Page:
On April 30-May 2, the Automotive Service Association (ASA) hosted its 2019 Annual Business Meeting and Conference at the Hurst Conference Center, in Hurst, Texas.
“ASA’s Annual Business Meeting is a combination of business management and technical training. It allows members and leaders to network and to learn the latest information on what the association is doing and where we are going. In addition, new officers are sworn in and election results are announced,” said Tony Molla, ASA vice president.
The meeting began on Tuesday, April 30, with a joint meeting of ASA’s Board of Directors, Affiliate Executive Directors and Affiliate Board Chairman/President of Collision and Mechanical Operations Committees. There was also an Advanced Driver Assist System (ADAS) calibration class for both collision and mechanical members, provided courtesy of Standard Motor Products.
On Wednesday, April 30, additional training opportunities included a class on pay plans presented by Bob Cooper of Elite Worldwide and a vehicle design and technology class taught by Tom McGee, courtesy of Spanesi USA. Sarah Fraser of Haas Performance Consulting provided a presentation on Generation Z—outlining the difference between Generation Z and millennials.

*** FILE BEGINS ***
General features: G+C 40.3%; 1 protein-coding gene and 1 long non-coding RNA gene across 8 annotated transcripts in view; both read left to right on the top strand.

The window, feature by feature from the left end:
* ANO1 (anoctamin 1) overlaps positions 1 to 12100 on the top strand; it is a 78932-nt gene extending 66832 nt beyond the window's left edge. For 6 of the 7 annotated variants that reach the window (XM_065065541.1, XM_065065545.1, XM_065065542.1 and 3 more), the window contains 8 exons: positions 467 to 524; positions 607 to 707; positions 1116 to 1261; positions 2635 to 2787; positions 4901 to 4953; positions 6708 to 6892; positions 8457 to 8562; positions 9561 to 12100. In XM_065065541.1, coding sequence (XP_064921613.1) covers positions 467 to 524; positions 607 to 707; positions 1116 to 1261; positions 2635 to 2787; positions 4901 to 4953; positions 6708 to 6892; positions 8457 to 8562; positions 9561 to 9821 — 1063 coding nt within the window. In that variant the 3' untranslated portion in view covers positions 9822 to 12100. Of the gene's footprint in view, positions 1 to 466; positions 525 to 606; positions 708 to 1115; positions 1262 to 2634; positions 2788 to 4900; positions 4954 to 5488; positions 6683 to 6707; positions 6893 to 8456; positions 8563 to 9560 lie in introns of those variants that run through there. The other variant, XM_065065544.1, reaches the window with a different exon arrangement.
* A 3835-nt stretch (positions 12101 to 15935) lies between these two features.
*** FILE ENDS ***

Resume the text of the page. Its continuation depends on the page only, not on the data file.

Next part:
“The interesting takeaway here proved valuable as an employer and as a customer,” said Ray Fisher, ASA executive director. “It really helped you understand why their thinking process is different from boomers—not in a ‘bad way’ either, just different influences.”
Molla moderated a Recruitment and Retention panel, on the afternoon of April 30, featuring panelists from TechForce Foundation, ASE Education Foundation, AMi, Collision Repair Education Foundation (CREF) and the U.S. Department of Labor. Jeremy O’Neal of Advisor Fix also taught two informative sessions. In addition, a variety of board meetings and committee meetings were held throughout the conference. Lastly, ASA hosted its annual awards dinner on the evening of April 30.
“The ADAS training and Recruitment and Retention Panel discussion was well received,” Molla said. “We were glad to receive some suggestions for next year along with positive feedback. The event exceeded our expectations.”